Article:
Many know the details of the OSI stack well and also know the little secret about it. The OSI stack does not correspond to how we have developed software for network communications. We generally identify Layer 3 with the IP protocol and Layer 4 with the TCP protocol. However, these identifications are not perfect. Both protocols bleed into other layers. I often find that students are quite upset when they discover that we are using a model that does exactly correspond with current software. However, I try to help them understand that the OSI Stack illustrates a fundamental principle of computer science. That principle demands that we build complicated programs by isolating details in layers.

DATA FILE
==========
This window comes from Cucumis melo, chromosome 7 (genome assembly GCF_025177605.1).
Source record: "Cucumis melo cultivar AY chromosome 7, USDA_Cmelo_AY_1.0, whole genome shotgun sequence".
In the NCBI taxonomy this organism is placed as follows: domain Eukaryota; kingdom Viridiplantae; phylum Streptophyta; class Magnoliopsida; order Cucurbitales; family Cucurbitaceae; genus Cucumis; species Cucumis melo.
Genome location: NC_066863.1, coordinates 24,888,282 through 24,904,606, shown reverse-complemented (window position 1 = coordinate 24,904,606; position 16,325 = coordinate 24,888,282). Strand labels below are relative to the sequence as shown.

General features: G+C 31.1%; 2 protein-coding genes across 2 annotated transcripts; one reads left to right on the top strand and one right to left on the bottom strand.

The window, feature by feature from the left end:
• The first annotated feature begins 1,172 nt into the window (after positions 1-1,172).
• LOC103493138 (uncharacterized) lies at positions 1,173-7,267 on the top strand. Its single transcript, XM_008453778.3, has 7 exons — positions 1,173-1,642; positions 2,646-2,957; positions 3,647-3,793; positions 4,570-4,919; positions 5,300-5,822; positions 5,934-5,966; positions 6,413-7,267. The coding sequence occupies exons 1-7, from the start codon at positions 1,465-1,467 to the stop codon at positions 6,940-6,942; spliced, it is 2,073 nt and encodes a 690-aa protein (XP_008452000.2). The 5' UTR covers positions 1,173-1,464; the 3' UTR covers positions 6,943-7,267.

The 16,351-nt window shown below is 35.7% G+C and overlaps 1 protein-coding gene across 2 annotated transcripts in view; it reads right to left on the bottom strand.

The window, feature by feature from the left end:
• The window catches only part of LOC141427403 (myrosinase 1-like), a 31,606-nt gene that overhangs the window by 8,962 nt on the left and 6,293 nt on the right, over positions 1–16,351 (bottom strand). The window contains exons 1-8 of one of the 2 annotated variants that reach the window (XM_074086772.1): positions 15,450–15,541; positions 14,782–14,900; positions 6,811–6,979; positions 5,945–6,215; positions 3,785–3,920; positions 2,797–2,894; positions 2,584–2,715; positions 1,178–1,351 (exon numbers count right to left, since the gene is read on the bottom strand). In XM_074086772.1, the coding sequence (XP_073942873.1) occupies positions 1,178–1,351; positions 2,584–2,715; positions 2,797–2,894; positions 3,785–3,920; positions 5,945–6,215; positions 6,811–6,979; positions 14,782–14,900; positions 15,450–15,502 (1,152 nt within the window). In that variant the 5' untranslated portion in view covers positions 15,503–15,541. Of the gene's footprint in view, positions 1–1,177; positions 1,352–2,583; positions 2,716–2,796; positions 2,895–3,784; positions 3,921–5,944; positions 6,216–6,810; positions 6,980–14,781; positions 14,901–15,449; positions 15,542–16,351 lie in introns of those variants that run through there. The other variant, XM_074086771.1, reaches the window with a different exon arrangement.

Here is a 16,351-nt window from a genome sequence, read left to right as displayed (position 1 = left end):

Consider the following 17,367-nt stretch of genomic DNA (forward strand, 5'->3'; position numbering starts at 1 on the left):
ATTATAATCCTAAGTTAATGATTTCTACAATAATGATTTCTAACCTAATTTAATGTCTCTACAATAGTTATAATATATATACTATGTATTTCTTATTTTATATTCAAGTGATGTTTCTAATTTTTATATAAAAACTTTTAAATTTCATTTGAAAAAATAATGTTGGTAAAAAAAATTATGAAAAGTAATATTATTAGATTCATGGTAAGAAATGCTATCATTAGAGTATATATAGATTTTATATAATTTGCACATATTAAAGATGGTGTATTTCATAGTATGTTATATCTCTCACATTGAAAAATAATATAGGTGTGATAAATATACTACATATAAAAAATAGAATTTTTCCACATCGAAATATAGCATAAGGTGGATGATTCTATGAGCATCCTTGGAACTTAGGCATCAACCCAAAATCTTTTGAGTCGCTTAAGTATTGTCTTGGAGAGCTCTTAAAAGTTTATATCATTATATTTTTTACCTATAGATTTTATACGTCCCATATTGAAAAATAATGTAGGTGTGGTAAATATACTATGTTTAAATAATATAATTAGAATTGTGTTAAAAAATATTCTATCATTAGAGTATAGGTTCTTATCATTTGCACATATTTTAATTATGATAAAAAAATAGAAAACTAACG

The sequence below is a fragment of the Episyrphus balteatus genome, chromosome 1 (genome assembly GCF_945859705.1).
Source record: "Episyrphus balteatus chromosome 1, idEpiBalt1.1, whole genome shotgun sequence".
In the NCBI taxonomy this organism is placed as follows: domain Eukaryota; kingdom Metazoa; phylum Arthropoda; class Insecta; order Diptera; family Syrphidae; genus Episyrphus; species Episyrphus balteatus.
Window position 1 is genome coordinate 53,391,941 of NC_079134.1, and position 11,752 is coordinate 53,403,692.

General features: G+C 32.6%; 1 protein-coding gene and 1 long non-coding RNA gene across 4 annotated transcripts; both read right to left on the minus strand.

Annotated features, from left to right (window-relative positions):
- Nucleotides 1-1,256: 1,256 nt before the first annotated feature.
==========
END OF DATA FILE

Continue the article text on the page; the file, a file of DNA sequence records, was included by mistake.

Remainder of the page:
We generally trace the idea of building computer systems in layers back to a 1967 paper that the Dutch computer scientist Edsger Dijkstra gave to a joint IEEE Computer Society/ACM conference. Prior to this paper, engineers had struggled with the problem of how to organize software. If you look at early examples of programs, and you can find many in the electronic library of the Computer Society, you will find that most code of that era is complicated, difficult to read, hard to modify, and challenging to reuse. In his 1967 paper, Dijkstra described how software could be constructed in layers and gave an example of a simple operating system that used five layers. He admitted that this system might not be a realistic test of his ideas but he argued that the “larger the project, the more essential the structuring!”